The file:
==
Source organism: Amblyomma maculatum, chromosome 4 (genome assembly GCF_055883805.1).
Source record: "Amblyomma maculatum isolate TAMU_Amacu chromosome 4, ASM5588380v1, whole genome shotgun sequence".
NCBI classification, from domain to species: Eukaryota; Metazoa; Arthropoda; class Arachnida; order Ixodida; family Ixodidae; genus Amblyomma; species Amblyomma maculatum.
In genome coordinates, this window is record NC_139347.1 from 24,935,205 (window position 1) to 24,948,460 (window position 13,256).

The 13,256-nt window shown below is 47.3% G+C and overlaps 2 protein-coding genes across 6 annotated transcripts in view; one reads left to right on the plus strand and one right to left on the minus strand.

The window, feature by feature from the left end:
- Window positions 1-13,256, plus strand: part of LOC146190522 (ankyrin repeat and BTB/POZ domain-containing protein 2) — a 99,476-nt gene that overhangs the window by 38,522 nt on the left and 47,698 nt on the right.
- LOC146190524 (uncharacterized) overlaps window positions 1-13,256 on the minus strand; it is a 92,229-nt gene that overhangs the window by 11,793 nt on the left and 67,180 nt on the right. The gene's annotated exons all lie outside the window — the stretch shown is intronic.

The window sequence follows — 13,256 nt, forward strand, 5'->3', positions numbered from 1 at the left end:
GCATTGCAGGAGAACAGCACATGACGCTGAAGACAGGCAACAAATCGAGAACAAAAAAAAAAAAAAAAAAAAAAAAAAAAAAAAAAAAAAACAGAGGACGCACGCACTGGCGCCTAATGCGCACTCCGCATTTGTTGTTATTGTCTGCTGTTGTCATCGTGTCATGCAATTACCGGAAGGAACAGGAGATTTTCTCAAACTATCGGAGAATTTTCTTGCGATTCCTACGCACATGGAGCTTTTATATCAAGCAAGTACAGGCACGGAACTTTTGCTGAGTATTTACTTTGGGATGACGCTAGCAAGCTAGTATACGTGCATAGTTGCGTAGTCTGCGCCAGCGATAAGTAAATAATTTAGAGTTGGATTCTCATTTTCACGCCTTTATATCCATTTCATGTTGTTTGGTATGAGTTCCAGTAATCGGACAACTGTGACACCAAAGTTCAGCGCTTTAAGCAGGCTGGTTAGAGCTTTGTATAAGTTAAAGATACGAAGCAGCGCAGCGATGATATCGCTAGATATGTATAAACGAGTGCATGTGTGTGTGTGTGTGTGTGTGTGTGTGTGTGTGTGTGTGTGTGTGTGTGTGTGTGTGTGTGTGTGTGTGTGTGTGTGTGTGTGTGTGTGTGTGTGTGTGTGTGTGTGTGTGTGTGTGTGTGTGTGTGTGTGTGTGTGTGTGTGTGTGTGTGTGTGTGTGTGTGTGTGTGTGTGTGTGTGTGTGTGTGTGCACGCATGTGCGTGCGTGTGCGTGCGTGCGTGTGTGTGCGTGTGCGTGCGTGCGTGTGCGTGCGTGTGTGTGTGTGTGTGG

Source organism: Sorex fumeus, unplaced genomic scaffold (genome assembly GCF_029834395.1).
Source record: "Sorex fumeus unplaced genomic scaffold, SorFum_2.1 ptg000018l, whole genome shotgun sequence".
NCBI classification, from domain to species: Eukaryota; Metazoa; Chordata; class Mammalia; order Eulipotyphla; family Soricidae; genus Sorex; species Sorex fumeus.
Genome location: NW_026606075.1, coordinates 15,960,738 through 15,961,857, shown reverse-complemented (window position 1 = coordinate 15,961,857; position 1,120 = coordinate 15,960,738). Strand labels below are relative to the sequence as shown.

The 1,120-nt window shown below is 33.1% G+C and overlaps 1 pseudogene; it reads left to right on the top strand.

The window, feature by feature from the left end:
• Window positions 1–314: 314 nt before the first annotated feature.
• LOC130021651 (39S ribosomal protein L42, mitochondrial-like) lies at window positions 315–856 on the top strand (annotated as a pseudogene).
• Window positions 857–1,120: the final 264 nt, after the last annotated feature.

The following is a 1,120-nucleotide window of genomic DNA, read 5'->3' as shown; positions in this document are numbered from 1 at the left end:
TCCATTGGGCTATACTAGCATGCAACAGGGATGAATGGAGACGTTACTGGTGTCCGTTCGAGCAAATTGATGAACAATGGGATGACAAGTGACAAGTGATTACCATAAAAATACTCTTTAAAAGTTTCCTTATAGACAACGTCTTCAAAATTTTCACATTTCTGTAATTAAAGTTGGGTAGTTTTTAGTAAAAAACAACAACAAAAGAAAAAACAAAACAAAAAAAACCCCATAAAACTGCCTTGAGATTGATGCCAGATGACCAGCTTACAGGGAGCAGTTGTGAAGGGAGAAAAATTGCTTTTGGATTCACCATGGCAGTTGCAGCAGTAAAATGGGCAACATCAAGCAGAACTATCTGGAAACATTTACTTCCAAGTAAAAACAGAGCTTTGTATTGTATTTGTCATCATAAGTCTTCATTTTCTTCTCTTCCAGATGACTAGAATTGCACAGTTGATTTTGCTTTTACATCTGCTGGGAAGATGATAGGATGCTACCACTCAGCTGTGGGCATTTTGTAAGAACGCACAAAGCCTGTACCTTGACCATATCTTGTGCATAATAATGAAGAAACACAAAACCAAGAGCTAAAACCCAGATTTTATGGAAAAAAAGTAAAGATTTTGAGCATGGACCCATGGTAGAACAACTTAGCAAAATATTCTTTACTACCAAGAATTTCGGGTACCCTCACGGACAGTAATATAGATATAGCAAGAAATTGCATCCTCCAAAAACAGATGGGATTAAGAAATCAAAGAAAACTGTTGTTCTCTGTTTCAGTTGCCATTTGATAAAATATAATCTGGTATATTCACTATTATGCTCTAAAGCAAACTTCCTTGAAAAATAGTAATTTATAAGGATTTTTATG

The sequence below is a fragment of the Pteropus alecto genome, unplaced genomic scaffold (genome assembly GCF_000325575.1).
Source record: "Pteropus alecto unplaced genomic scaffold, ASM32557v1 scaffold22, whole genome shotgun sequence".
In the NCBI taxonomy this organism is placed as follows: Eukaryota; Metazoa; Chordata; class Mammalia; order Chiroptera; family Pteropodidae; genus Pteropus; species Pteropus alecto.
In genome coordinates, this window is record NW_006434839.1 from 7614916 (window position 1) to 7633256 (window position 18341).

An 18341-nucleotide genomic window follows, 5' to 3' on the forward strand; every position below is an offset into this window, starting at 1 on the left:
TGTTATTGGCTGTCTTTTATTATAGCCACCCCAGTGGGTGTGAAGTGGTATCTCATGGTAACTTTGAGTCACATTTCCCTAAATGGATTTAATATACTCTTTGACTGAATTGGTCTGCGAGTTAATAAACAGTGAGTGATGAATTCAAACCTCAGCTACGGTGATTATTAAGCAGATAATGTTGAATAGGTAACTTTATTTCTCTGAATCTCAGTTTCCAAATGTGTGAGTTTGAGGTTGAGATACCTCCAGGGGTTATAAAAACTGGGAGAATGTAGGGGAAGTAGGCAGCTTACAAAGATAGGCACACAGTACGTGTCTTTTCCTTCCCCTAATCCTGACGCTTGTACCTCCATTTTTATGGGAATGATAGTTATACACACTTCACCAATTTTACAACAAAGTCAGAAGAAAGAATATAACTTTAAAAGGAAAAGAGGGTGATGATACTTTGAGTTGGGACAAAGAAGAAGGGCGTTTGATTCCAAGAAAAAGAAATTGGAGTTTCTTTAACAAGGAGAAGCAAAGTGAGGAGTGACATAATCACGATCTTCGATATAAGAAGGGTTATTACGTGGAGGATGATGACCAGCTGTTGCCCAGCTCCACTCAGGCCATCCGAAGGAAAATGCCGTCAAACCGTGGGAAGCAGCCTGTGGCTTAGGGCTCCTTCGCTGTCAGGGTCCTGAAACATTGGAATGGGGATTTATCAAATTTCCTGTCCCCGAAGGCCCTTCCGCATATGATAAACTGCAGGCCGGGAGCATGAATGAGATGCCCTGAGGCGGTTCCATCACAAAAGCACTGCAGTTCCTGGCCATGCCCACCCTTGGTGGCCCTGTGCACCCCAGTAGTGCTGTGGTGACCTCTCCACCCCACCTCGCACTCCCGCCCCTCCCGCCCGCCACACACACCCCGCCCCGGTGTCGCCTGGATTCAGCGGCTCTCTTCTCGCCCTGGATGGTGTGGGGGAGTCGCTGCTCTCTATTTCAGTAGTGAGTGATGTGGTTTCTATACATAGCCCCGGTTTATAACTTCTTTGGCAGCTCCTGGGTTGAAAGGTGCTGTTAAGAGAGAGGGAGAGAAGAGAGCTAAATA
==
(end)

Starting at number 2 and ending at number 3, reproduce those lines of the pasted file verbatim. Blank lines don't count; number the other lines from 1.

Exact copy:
Source record: "Amblyomma maculatum isolate TAMU_Amacu chromosome 4, ASM5588380v1, whole genome shotgun sequence".
NCBI classification, from domain to species: Eukaryota; Metazoa; Arthropoda; class Arachnida; order Ixodida; family Ixodidae; genus Amblyomma; species Amblyomma maculatum.